By Michael P. Lerario, MD

Assistant Professor of Clinical Neurology, Weill Cornell Medical College; Attending Physician, New York-Presbyterian Queens Hospital; and Medical Director of the New York-Presbyterian Mobile Stroke Unit

Dr. Lerario reports no financial relationships relevant to this field of study.

SYNOPSIS: Deployment of a mobile stroke treatment unit in the field results in a higher percentage of patients treated with intravenous tPA, at a shorter interval from onset of symptoms, and results in better outcomes.

SOURCE: Kunz A, Ebinger M, Geisler F, et al. Functional outcomes of pre-hospital thrombolysis in a mobile stroke treatment unit compared with conventional care: An observational registry study. Lancet Neurol 2016;15:1035-1043.

Clinical data have established that the benefit-to-risk ratio of intravenous (IV) thrombolysis for acute ischemic stroke progressively improves when IV tPA is administered closer to the time of stroke onset.1 The number needed to treat to obtain one favorable outcome of no disability at three months following IV thrombolysis ranges from 4.5 for treatment within 0-90 minutes, to 9.0 for 91-180 minutes, to 14.1 for 181-270 minutes.1 Even delays as small as 15 minutes have been shown to significantly worsen in-hospital mortality, increase the risk of symptomatic intracranial hemorrhage (ICH), reduce the rate of recovery to independent ambulation, and decrease the likelihood of discharge home from the hospital.2 Unfortunately, only a minority of patients receive tPA within 90 minutes of stroke onset,3 or even within 60 minutes of arrival to the emergency department.4 This has resulted in the development of systematic approaches aimed to reduce in-hospital door-to-needle times.5 However, such approaches do not address prehospital delays, which have been shown to be the largest contributor to delays in tPA administration.6

Recently, a German team of physicians published their experience with prehospital IV thrombolysis for acute stroke patients. They equipped a specialized ambulance with an on-board computed tomography scanner and point-of-care laboratory testing. These mobile stroke units (MSUs) are staffed with a neurologist, a paramedic, and a radiology technician and are dispatched to the scene when a patient’s emergency call raises the clinical suspicion for stroke. Such units are capable of bringing standard-of-care stroke diagnostics and treatments directly to the patient’s doorstep, effectively removing unnecessary delays associated with transport times and hospital handoffs. In PHANTOM-S, the first randomized MSU trial, Ebinger et al reported a median reduction of 25 minutes in the time to treatment from stroke alarm, when compared to the routine transport of stroke patients.7 Thrombolysis rates were higher for stroke patients treated on the MSU, and the proportion of patients treated within the first hour following stroke onset (i.e., “the golden hour”) was six-fold higher with MSU deployment. Although an effect on the time to treatment was clearly demonstrated in this study, PHANTOM-S was not powered to detect a clinical benefit.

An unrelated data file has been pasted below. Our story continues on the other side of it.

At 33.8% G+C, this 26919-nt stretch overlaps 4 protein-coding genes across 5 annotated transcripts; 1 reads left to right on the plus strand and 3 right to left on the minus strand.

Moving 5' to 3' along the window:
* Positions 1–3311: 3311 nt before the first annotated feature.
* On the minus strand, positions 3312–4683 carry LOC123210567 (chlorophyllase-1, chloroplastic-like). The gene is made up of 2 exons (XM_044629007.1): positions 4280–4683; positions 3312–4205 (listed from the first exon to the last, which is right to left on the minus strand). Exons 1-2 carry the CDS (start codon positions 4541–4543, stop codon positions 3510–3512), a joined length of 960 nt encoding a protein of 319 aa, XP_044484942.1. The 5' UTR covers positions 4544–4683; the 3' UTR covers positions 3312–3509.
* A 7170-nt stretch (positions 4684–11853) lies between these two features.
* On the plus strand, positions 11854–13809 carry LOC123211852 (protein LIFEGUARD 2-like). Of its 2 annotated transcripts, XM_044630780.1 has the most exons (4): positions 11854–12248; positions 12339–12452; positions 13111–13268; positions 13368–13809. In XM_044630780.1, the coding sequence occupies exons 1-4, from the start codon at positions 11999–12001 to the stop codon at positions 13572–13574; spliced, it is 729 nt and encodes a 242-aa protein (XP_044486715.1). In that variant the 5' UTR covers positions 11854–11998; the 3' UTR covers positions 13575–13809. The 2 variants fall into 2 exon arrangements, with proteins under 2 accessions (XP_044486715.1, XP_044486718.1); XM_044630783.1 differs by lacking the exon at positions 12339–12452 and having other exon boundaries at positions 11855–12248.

In a recent issue in Lancet Neurology, Kunz et al assessed the effect of MSU treatment on three-month disability outcomes using a prospective registry. Patients included in the registry were taken from the PHANTOM-S trial and its pilot phase, as well as an ad-hoc, nonrandomized continuation of the study based on a sample size calculation performed following the completion of the PHANTOM-S trial. The analysis was restricted to patients admitted to hospitals within the MSU catchment area and who were transported either by the MSU or by primary emergency medical services as a control arm. Patients were required to have a known time of stroke onset within 4.5 hours for this study. To better assess disability outcomes, the primary study population was restricted to patients who had lived at home without assistance before the index event. Follow-up for outcome assessment was assessed at three months by a standardized telephone interview, mail-in questionnaire, or via a discharge letter in patients who died in the hospital. The primary outcome was the proportion of patients with a modified Rankin Scale (mRS) score of 0-1 (i.e., no disability) at three months.